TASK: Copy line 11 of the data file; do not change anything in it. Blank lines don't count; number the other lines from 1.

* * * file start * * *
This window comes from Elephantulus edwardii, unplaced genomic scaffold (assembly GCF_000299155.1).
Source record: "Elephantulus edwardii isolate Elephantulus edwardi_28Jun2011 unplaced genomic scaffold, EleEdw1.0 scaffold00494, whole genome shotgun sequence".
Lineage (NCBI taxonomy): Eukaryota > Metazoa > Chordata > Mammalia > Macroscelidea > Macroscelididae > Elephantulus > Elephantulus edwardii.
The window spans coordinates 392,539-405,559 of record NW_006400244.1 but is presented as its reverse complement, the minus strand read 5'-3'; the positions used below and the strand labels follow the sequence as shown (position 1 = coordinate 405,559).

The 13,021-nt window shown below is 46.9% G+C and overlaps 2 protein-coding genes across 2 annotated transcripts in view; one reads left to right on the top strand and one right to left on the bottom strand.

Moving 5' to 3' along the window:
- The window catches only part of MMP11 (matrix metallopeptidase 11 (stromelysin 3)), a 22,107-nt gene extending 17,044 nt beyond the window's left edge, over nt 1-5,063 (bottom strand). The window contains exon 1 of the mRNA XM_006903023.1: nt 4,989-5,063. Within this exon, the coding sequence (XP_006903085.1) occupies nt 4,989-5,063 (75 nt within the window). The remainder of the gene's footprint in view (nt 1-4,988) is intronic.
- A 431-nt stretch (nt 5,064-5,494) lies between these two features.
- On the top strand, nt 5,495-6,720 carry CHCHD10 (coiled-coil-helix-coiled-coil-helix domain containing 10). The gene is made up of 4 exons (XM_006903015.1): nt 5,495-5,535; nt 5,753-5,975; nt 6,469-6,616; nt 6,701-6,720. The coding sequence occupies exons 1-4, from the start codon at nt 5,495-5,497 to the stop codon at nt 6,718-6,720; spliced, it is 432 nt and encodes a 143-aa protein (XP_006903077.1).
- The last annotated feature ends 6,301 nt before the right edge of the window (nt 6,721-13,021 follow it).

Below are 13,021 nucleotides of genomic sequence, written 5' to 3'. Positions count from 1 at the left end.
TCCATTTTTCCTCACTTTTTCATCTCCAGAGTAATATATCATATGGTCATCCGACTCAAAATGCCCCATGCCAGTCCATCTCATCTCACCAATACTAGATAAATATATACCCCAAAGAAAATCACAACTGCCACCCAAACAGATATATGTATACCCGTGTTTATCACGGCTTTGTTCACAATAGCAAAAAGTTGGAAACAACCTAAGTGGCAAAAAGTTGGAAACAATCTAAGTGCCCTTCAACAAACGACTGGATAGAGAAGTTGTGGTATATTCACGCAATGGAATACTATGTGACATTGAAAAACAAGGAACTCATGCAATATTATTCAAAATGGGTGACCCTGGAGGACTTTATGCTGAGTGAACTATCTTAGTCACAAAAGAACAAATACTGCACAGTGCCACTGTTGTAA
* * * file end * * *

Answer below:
Below are 13,021 nucleotides of genomic sequence, written 5' to 3'. Positions count from 1 at the left end.